Intel Springdale Showdown

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Intel Springdale Showdown - Page 5

The Springdale Showdown
Which board should you "spring" for?

Brought to you by Robert Maloney
July 10, 2003

The MSI 865PE Neo2-FIS2R Motherboard:


When we opened the box and saw the bright red 865PE Neo2 motherboard, we knew we were looking at an MSI built motherboard.  Unlike the other products in this round-up, the MSI board does not have any conflict with the AGP card and DIMM slots.  There was an ample amount of room to install AGP cards and memory DIMMs without any hassles.   Congratulations, MSI, you've listened to the enthusiasts and laid your board out accordingly.   Overall, we had almost no gripes with the layout of the board.  The main IDE and floppy drive connectors were stacked together near the edge of the board, right where most drives would be placed.  Down towards the other corner were four SATA connections flanking a third IDE port, set perpendicular to the edge. 


On some of their more recent motherboards, MSI has been mounting heatsinks to the MOSFETs in the VRM.  The MOSFETs in the power circuitry generate a significant amount of heat, so keeping them cool is definitely a good idea.  Something case modders will appreciate is the illuminated, active North Bridge cooler.  The LEDs blink is a repeating pattern that will surely draw some attention.  We also liked seeing the color coded headers located at the lower edge of the board.  They make installing the 865P Neo2 into a case very easy, even without opening the manual.  Right above the headers, the 4 available SATA connectors are visible.  Two of the SATA channels are controlled by the ICH5R.  The other two are powered by a Promise 20378 controller, that also provides a third IDE channel.  If you take a look at the external I/O connectors, you'll see a total of 6 available USB connectors scattered amongst the legacy ports and Gigabit Ethernet.



MSI's bundle is where it's at, with everything you could ask for in the box.  There were two manuals, one for the board and one for RAID configurations.  Both sets of Pre-OS drivers are available on floppy disk, which makes installation just that much easier.  A drivers & utilities CD provides the necessary hardware drivers and a few handy applications, such as MSI's Fuzzy Logic, a software overclocking solution.  Drives are connected using red rounded IDE cables or bright orange SATA cables, with SATA power cables included as well.  Although 6 USB ports already come on the board, an extra bracket provided another 2 USB ports.  Another bracket has two FireWire and one mini-FireWire port and the third add-on can be installed for full 6-channel audio support.  Our only wish would have been for two round IDE cables rather than the single cable in the package, as it would be highly unlikely to only have one IDE device in a modern system.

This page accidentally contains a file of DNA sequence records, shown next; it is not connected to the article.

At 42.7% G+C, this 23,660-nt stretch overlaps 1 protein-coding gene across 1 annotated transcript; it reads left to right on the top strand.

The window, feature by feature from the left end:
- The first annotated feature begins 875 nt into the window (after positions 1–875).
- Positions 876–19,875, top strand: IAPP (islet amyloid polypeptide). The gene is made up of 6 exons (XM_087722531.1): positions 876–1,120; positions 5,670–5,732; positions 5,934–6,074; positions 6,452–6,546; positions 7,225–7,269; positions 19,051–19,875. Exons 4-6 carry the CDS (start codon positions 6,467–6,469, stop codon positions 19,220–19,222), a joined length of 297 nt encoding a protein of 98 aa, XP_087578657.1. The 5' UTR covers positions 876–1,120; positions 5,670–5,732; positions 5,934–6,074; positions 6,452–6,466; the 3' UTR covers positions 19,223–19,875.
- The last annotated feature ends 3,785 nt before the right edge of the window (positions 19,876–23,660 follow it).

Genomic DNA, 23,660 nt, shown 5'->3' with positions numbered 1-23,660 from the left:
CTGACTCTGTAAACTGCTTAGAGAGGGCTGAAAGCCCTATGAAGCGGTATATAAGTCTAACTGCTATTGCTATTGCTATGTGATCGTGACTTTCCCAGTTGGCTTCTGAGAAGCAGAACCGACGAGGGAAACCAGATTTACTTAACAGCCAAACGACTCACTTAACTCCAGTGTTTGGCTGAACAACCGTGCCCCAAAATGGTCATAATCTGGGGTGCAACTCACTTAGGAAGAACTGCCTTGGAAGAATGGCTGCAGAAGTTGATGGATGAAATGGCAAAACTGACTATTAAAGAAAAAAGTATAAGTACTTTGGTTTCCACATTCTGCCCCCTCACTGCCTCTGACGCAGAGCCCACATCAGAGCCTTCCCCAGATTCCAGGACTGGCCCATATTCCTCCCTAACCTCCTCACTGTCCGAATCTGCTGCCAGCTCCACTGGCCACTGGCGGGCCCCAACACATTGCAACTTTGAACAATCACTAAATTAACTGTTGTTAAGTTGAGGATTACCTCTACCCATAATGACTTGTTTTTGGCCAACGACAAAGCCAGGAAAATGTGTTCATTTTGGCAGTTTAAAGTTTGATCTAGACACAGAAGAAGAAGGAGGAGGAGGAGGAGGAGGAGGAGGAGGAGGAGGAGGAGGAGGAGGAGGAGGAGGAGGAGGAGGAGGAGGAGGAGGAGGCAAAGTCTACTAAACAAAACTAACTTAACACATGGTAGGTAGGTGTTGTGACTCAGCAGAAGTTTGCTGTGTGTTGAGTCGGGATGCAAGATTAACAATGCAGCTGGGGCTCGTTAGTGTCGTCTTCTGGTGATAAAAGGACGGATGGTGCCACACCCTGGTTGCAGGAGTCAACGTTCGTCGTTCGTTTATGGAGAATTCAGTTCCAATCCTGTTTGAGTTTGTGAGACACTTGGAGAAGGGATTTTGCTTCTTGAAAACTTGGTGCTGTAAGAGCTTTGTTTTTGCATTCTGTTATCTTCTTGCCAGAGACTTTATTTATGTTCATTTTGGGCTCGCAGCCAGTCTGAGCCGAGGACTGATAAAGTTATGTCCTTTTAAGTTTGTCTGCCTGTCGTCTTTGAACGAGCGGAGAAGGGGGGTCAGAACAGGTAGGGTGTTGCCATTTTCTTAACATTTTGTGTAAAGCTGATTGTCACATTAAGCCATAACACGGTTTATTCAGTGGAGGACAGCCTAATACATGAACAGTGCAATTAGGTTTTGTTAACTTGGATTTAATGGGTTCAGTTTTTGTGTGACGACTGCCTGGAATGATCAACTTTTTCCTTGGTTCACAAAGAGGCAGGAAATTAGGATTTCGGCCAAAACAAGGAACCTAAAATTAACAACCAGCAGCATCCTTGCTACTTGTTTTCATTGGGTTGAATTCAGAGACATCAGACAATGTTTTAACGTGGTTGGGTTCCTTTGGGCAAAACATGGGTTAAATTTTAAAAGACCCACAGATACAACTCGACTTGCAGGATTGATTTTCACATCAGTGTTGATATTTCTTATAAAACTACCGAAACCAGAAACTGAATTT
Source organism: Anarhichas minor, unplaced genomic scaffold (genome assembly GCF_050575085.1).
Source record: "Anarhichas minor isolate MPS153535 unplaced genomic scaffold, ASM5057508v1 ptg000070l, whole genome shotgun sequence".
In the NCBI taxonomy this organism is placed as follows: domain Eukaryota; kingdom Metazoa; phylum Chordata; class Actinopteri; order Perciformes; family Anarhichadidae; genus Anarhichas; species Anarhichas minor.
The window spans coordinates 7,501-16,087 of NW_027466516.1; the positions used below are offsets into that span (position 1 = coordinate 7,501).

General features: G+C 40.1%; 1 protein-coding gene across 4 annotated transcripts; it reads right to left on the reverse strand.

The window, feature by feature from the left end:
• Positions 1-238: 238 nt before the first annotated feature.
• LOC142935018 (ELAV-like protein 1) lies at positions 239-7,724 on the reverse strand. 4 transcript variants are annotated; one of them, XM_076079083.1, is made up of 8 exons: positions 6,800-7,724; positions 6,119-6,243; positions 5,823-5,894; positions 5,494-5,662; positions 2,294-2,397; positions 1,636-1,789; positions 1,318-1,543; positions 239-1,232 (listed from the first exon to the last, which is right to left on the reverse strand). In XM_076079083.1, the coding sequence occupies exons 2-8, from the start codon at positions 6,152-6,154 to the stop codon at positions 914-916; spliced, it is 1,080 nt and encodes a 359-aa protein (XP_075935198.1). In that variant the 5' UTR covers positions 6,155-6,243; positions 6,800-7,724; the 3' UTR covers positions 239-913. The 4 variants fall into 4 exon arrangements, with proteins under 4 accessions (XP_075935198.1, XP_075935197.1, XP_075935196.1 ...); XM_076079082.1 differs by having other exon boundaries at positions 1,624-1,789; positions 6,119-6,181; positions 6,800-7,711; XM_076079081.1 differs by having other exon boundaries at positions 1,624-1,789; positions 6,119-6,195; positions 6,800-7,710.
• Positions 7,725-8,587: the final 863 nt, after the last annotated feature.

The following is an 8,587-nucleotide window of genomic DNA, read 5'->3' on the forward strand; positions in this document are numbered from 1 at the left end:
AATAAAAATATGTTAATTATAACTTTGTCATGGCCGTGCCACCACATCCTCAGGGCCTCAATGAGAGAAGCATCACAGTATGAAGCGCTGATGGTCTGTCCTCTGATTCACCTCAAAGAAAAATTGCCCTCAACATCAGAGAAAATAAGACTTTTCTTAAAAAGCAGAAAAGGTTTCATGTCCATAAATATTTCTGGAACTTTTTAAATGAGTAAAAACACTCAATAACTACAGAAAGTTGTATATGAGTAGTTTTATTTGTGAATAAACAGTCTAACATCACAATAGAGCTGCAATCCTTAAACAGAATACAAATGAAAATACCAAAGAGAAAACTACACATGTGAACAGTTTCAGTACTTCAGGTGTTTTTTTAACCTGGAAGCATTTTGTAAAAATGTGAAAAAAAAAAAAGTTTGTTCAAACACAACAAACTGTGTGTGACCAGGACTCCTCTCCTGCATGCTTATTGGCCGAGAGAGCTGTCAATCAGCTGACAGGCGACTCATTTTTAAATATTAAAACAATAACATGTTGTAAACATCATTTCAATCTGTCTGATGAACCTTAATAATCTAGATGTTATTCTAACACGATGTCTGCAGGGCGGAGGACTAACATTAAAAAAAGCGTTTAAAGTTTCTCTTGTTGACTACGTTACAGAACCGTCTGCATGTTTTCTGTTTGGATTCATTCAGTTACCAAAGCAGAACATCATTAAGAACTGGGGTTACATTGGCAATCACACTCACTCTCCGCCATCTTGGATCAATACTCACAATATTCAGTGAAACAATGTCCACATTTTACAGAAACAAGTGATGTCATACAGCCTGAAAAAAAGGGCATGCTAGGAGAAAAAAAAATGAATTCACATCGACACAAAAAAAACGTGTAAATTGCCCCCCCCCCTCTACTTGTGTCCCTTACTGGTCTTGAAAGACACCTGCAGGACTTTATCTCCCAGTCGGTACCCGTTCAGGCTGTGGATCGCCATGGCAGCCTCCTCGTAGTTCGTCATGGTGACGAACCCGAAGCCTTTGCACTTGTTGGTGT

Specifications & Features of The MSI 865PE Neo2-FIS2R
MSI's Flagship P4 Board



  • Intel® Pentium® 4 Processor with Hyper-Threading Technology

  • Intel® P4 Northwood and Prescott processors (478-pin)

  • Supports 800MHz, 533MHz or 400MHz FSB


  • Intel® 82865PE Memory Controller Hub (MCH)

  • Intel® 82801ER I/O Controller Hub (ICH5R)


  • Supports 4 x 184-pin DDR SDRAM

  • DDR200/266/333/400 support (Dual Channel)

  • 4GB maximum system RAM (unbuffered)

  • DDR400 support only when using 800MHz FSB CPUs



  • Supports PnP, ACPI, DMI

  • 4Mb Flash ROM


  • Monitors CPU/MB/PSU temperatures

  • Monitors CPU/3.3V/5V/±12V voltages

  • Read back capability that displays temperature, voltage and fan speed


  • C-Media CMI9739A audio CODEC

  • 6 channel audio support

  • Meets PC2001 audio performance requirements

  • Supports S/PDIF out via S-Bracket only


  • Intel 82562EZ (CSA Interface)

  • Supports 10/100/1000 Mbps data transfer rates

  • Integrated Fast Ethernet MAC and PHY on 1 chip


  • VIA VT6306 1394a FireWire controller

  • Supports IEEE 1394a at 400/200/100 Mbs data transfer rate


  • Supports 1.5V AGP 8x and AGP 4x for 3D graphics applications

  • (AGP 2x and 3.3V AGP cards are not supported)

  • Supports AGP 3.0 and AGP 2.0 spec.


  • ICH5R Supports two SATA (Serial ATA) interfaces which are compliant with SATA 1.0 specification (1.5Gbps interface)

  • ICH5R Supports RAID 0